I would rather drink White Zinfandel from a jelly jar with fun friends with class, than the Lotus Vineyard Cabernet from Riedel stemware with an ass. Just sayin’.

I have not tasted a White Zinfandel, or other blush wine, in too long. In place of personal recommendations, here is a list, by no means complete, of award winning north coast White Zinfandel and other blush or rosé wines:

Adobe Road Winery – www.adoberoadwines.com -2008 Rose, Sonoma Valley $18

Alexander Valley Vineyards – www.avvwine.com - 2008 Rosé of Sangiovese, Wetzel Family Series, Alexander Valley $12.

Balletto Vineyards – www.ballettovineyards.com - 2008 Rosé of Pinot Noir, Russian River Valley $16.

Barefoot Cellars – www.barefootwines.com - NV White Zinfandel, California $7

Beringer – www.beringer.com -  2008 White Zinfandel,California Collection, California $6

Black Stallion Winery – www.blackstallionwinery.com - 2008 Rose, Napa Valley $22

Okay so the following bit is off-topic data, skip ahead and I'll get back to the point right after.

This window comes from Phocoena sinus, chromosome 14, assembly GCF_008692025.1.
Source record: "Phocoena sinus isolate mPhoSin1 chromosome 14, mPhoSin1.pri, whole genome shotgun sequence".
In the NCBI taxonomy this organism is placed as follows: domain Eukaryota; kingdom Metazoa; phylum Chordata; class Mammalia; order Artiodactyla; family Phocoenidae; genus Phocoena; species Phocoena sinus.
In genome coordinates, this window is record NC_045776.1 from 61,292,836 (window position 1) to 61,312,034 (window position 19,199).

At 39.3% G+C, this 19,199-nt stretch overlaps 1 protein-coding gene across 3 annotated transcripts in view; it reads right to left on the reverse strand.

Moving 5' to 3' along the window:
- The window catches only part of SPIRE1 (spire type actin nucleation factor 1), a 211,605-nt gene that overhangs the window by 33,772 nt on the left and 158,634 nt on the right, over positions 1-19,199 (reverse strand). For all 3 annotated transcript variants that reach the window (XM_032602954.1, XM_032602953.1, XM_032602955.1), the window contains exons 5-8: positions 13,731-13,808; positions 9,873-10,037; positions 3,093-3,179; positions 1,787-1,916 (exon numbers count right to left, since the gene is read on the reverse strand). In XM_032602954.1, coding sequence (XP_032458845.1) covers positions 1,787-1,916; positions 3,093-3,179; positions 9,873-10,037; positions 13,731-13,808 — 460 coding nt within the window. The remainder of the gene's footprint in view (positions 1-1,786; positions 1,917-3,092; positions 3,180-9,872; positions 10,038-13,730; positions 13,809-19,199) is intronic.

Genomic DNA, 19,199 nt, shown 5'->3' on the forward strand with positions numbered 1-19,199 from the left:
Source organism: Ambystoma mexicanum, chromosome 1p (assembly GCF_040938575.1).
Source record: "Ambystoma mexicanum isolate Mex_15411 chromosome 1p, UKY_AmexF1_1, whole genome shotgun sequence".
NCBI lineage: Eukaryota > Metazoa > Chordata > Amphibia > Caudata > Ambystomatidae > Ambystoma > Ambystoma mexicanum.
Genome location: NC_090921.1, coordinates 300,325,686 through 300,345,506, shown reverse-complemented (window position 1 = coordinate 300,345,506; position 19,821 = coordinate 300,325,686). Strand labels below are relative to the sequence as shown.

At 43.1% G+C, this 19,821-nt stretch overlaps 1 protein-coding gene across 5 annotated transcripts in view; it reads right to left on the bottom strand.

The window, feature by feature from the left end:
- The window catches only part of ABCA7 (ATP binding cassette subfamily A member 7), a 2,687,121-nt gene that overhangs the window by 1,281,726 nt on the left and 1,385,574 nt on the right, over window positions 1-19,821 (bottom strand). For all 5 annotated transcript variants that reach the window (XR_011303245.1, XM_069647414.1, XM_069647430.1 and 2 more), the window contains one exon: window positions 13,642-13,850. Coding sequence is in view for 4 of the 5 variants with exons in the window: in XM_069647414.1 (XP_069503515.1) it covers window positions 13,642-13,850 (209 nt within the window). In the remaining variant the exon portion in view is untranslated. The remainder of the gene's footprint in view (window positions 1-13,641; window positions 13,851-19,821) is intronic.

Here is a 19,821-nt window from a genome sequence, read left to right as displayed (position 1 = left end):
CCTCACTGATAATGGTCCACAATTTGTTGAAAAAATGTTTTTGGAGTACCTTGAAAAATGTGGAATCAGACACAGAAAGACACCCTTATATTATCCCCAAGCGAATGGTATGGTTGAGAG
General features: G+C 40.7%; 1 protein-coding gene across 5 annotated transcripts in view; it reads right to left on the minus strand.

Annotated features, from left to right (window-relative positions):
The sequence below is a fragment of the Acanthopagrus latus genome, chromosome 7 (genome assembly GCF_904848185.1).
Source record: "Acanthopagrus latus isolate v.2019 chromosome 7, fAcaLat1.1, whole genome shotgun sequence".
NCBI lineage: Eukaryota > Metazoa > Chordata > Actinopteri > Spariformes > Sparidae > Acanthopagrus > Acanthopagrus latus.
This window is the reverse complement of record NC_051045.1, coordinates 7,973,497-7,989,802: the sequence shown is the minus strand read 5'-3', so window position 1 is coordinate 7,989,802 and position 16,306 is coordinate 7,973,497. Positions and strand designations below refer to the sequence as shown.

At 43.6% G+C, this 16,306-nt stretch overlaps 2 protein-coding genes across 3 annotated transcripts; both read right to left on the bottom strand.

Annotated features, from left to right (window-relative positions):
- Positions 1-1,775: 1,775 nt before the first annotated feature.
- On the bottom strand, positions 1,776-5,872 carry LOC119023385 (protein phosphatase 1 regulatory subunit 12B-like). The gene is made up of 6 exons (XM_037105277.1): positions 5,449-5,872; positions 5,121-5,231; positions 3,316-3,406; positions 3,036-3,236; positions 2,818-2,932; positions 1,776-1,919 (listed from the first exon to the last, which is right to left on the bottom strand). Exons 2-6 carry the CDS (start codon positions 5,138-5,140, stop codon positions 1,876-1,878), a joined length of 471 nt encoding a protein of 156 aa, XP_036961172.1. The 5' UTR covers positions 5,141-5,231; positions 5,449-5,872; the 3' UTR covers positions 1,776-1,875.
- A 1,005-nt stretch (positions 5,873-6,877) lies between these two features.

Bonny Doon Vineyard – www.bonnydoonvineyard.com - 2008 Vin Gris de Cigare, California $15.

Bonterra Vineyards – www.bonterra.com - 2008 Rosé, Organic Grapes, Mendocino County $14.

Buena Vista Carneros – www.buenavistacarneros.com - 2008 Rosé of Syrah, Carneros $25.

Charles Creek Vineyard – www.charlescreek.com - 2008 Rose, Napa Valley $16

Dacalier Wine Co. – www.dacalier.com - 2008 Grenache/Carignan, Premier Rose, Lake County $16

Fichtenberg Vineyards – www.fichtenbergvineyards.com - 2008 Pinot Noir Saignee, Carneros $18

Fleur de California – www.fleurdecalifornia.com - 2008 Pinot Noir Rosé, Vin Gris of Pinot Noir, North Coast $13

Folie a Deux – www.folieadeux.com- 2008 Menage a Trois Rose California $12

Forest Glen Winery – http://en.wikipedia.org/wiki/Bronco_Wine_Company -2007 Shiraz Rose, Magenta Rose, California $9; 2008 White Merlot, Forest Fire, California $9

Gregory Graham – www.ggwines.com - 2008 Estate Rose, Crimson Hill, Red Hills, Lake County $12

D.H. Gustafson Family Vineyards – www.gfvineyard.com - 2008 Rosé of Syrah, Dry Creek Mountain Vineyard, Dry Creek Valley $20

Heitz Wine Cellars – www.heitzcellar.com - 2008 Rosé, Grignolino, Napa Valley $19

Kelley & Young Wines – www.kelleyyoungwines.com - 2008 Kathleen Rose, Alexander Valley, Robert Young Vineyard $24

Kendall-Jackson Winery – www.kj.com - 2008 Malbec Rose, Grand Reserve, Napa Valley $18

Kenwood Vineyards -  www.kenwoodvineyards.com - 2008 Pinot Noir Rose, Russian River Valley $14

McDowell Valley Vineyards – www.mcdowellsyrah.com - 2008 Grenache Rose, McDowell Valley $15

Navarro Vineyards – www.navarrovineyards.com - 2008 Rose, Mendocino County $15